I recently learned about photographer Josef Sudek in Tom Ang’s Photography: the Definitive Visual History. Ang wrote of him:
Sudek found his truest expression in images lovingly teased out of his home—essentially a large garden shed—using the watery light typical of Prague to capture fruit, glassware, and raindrops on the window. He also documented the streets of Prague and the reconstruction of its great cathedral, St. Vitus. His books are full of luminous and quiet studies, half-hinted at melancholy, and deserted spaces. “I love the life of objects,” he explained, “When children go to bed, the objects come to life.”
The images by Sudek in Ang’s book are gorgeous, many rather ethereal, but what I found most appealing was Sudek’s way of finding beauty and nuance in a small space. I’ve become something of a recluse and am not looking to create images of magnificent, soaring spaces, but my little world has been feeling rather photographically small as of late. In an effort to expand my imagination and see what’s possible, I ordered a copy of The Window of My Studio. As expected, the images are beautiful and the little bit of text, in an introduction by Anna Fárová, is just right. Here are a few pieces:
Sudek observed his two window-niches for at least fourteen years. They became a steady source or [sic] reassurance for him during the German occupation and the Second World War, when time seemed to stand still, and also during the difficult 1950s under the Communist regime. They were fixed frames for images painted on glass. …
From 1967 onwards, Sudek and I began to talk increasingly about “mystery,” about something uncommon, hard to communicate, something recondite and non-descriptive in photography, about its magic quality, its going beyond objective reality, about its other kinds of content, about what, according to him, was “around the corner.” Sudek spoke about the window of his studio, which he had contemplated almost fifteen years. During that time it was often no longer an ordinary window, but had become a mystical stained-glass window in the humble church of his own home, a place to concentrate, meditate, and dream. The glass of the window, the world before it and behind it, externalizing and internalizing, the dividing line between two worlds, marked by time, by the seasons, by day and night, permeable and impermeable, affected by the light of inside and outside, was transformed sometimes into an utterly abstract surface, a picture charged with prolonged emotion and attentive observation.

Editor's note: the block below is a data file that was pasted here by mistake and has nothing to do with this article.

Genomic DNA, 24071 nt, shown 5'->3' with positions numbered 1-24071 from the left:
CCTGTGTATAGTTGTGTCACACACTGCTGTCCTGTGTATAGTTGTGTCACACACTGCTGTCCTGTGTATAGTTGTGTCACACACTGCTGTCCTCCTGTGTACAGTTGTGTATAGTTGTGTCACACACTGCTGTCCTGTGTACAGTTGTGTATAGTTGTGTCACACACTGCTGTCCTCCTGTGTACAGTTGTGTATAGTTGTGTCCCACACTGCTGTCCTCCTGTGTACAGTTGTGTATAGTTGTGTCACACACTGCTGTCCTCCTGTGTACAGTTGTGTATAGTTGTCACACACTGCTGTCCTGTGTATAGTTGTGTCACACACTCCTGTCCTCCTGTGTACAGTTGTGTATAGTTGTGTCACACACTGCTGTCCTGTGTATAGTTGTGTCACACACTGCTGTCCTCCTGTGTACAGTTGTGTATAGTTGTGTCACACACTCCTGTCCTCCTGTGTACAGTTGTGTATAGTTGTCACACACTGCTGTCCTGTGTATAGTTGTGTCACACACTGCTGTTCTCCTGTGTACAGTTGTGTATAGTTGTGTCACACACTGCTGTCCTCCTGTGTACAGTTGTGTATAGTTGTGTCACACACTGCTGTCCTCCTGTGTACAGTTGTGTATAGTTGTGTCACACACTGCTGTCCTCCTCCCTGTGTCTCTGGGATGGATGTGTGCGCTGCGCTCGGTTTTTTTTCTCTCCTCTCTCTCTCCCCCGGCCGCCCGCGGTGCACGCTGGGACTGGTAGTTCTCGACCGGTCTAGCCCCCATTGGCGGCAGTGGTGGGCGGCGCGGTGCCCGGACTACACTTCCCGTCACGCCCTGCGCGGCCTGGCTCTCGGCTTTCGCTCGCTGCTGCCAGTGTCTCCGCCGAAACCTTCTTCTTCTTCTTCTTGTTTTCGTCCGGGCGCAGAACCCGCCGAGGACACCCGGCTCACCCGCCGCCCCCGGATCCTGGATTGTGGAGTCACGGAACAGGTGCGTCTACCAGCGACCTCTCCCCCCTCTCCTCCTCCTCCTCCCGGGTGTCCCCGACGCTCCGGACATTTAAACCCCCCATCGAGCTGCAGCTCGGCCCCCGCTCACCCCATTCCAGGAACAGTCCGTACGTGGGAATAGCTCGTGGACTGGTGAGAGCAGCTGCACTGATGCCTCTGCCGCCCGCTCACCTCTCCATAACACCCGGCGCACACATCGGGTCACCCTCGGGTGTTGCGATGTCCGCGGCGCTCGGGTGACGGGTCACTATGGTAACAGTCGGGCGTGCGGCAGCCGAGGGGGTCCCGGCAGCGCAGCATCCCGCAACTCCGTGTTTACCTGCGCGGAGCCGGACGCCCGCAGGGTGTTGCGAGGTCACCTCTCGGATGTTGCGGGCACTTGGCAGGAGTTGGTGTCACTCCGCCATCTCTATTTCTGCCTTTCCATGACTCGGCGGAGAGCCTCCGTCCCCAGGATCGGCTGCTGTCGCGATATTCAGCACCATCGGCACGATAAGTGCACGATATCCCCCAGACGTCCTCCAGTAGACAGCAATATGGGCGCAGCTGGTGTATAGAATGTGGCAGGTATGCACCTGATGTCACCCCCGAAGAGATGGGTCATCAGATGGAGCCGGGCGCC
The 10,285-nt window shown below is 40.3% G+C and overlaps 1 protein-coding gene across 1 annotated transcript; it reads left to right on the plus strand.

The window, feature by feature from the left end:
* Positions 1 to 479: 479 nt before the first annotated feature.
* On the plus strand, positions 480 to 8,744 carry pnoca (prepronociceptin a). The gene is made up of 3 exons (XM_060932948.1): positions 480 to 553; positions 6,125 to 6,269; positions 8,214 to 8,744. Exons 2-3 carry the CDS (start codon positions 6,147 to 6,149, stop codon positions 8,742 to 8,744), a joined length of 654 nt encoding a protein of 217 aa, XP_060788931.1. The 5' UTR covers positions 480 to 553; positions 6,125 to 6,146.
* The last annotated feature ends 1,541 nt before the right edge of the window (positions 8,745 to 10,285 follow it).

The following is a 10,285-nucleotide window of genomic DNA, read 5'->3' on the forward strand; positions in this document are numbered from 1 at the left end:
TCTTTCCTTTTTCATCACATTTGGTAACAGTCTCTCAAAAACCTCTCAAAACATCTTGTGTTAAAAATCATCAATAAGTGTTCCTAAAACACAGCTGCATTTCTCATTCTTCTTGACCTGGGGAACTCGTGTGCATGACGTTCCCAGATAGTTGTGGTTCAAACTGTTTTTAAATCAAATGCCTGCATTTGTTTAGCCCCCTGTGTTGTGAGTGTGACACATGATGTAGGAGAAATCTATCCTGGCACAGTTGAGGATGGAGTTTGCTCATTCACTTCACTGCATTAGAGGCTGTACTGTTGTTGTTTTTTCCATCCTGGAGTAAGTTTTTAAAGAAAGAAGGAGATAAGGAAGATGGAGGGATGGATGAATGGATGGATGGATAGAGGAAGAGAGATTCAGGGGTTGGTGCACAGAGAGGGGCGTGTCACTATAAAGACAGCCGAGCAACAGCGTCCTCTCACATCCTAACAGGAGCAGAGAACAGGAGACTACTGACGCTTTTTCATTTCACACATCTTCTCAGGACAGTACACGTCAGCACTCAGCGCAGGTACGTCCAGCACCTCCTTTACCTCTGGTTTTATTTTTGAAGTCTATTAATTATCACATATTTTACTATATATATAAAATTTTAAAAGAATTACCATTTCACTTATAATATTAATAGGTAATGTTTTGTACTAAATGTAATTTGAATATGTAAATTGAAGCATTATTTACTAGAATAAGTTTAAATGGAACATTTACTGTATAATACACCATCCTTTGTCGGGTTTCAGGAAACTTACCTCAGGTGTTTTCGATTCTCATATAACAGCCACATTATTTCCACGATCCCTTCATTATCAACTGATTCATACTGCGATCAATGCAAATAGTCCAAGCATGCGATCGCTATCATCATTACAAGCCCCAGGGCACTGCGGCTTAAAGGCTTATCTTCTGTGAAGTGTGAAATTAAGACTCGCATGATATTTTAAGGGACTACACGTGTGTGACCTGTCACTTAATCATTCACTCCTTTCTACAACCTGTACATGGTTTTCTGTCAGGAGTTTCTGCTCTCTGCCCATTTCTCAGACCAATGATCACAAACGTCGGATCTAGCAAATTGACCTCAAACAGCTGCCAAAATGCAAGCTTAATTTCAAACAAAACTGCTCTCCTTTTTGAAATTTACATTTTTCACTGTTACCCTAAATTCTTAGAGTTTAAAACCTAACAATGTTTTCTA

For better or for worse, the windows in my studio—indeed, in my whole house—are designed to be energy efficient, which means that I get none of that lovely condensation that was an essential component in Sudek’s beautiful photos. What if, though—I wondered—I was able to somehow create my own Sudek studio window? It just so happens that the windows we recently took out of the living room during its renovation are languishing beneath the deck. The cool thing about those old Pellas, with a manufacture date of 1975 stamped on them, is that one of the double panes can easily be removed and is framed in lightweight, low-profile metal, which makes it rather easy to transport. Two big skewers, custom manufactured long ago for my uncle, did a perfectly adequate job of holding the window upright out in the garden. All that was needed from there was a spray-bottle of water and my camera. So, I think I’ll add an album for through-the-glass shots and name it “Behind Broad Sheet*.”
*Broad sheet was an early incarnation of glass panel that tended to be riddled with imperfections due to the manufacturing process, which included blowing and flattening. While my pane of glass was certainly not made that way, I am hoping for imperfections in the images shot through the glass.